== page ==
Looking 'for an edge,' Jordan Spieth and caddie Michael Greller studying AimPoint

  • Oops!
    Something went wrong.
    Please try again later.
·2 min read
In this article:
  • Oops!
    Something went wrong.
    Please try again later.

The former sixth-grade math teach is going back to school.

That would be Michael Greller, who left his old job to caddie for Jordan Spieth in 2013. At Spieth’s request, Greller has been studying up on AimPoint, the methodology of reading greens that starts with using feet to feel the slope of the green and then holding up fingers for each percent of slope.

Among those who use it are Dustin Johnson and his brother, Austin, whom other caddies say has mastered the technique.

Spieth said Greller met with John Graham, the putting coach for Justin Thomas, for a crash course. And he has been talking to Austin Johnson.

Never mind that Spieth already is among the best with the putter.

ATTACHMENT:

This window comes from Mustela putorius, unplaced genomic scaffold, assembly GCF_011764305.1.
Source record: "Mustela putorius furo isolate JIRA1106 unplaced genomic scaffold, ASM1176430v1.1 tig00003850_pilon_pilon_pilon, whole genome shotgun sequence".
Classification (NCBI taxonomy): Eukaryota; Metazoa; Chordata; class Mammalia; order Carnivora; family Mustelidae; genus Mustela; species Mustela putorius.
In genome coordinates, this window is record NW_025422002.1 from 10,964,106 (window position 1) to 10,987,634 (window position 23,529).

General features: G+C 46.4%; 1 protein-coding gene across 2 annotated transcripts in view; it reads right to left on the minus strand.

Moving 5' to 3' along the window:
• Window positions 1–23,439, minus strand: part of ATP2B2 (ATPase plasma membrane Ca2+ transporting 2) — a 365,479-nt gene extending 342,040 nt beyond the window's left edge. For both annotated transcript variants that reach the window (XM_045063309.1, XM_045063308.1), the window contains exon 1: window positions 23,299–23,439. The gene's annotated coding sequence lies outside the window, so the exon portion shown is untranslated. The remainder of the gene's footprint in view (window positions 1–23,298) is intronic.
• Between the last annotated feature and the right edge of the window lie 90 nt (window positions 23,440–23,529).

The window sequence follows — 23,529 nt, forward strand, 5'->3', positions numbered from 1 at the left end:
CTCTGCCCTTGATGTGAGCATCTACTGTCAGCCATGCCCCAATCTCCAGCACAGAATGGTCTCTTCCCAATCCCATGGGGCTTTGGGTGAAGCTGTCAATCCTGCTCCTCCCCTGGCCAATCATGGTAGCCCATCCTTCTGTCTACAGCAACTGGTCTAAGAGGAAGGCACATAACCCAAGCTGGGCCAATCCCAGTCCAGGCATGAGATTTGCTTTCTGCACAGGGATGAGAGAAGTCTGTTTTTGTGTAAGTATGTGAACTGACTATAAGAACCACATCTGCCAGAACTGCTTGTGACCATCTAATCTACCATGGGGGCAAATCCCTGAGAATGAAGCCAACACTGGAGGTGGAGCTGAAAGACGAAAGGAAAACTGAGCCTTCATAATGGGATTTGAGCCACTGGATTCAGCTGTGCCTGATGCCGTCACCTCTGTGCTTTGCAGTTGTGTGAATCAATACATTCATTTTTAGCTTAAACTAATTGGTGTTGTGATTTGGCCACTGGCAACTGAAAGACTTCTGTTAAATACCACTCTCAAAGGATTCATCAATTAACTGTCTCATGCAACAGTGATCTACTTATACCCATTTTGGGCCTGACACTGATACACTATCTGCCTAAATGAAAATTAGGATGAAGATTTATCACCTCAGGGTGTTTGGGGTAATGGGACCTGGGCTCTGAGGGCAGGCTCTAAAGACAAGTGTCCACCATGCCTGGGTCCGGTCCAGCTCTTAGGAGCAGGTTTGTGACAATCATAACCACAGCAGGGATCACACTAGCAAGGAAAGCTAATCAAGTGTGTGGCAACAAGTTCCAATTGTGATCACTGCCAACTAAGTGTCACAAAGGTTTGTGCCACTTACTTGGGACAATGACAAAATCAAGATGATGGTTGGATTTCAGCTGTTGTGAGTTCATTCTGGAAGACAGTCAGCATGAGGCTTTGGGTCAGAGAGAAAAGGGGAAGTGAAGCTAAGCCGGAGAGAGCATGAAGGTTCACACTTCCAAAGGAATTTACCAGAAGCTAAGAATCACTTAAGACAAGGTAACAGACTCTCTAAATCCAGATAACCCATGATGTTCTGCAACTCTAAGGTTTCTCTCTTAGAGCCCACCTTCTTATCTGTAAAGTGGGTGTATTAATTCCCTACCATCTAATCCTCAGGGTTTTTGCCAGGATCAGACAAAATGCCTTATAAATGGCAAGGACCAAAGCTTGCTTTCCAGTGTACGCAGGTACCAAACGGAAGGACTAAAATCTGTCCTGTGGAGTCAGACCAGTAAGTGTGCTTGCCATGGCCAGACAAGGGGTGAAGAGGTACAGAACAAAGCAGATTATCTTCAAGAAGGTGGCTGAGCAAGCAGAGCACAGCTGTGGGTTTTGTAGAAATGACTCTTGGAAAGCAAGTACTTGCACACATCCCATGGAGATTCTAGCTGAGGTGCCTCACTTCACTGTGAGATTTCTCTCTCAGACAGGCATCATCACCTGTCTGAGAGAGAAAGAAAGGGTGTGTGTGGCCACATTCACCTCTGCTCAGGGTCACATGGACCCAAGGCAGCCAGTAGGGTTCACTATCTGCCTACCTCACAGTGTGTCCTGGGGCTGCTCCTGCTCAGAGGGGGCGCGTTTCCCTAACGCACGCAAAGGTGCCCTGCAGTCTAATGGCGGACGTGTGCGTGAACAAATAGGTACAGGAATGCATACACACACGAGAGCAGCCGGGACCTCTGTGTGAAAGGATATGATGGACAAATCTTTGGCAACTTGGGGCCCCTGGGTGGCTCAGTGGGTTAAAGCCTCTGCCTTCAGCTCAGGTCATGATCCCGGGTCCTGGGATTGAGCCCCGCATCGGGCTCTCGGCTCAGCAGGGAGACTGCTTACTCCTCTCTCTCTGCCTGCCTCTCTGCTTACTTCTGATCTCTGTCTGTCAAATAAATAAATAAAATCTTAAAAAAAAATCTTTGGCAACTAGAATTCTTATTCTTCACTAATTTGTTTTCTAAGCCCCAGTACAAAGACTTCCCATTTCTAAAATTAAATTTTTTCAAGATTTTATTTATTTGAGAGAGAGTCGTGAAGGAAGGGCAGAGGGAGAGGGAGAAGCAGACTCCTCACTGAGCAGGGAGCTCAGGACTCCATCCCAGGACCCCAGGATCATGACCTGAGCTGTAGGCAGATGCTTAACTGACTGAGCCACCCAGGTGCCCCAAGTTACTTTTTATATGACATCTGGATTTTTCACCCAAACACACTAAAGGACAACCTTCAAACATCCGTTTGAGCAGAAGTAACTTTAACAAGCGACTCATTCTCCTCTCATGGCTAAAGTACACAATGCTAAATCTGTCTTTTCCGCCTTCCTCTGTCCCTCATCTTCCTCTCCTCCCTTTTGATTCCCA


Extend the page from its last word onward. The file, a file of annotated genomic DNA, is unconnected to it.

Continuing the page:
“I told him I try to look for an edge,” Spieth said. “It would be cool to gain a little edge by learning a skill you don’t have. In the past I would do Trackman seminars, stuff that here or there could mean a stroke.”

Spieth said he doesn’t use AimPoint and described his putting as more instincts than anything technical. That said, his description of his 50-foot eagle putt on the 15th hole at Royal Birkdale when he won the 2017 British Open sounded like more than instincts.

He said in 2017 about that putt, “I knew it was going to bend a little bit to the right as it went down off the slope to the bunker, and then when it gets to the valley, the hole is on a 3-degree slope going the other way, into and off the right, so it’s going to be a downhill left-to-right, and then it double breaks into uphill right-to-left.”

Instincts?

Spieth laughed when reminded of that description.

“What I was trying to explain is it was a significant double-breaker,” he said.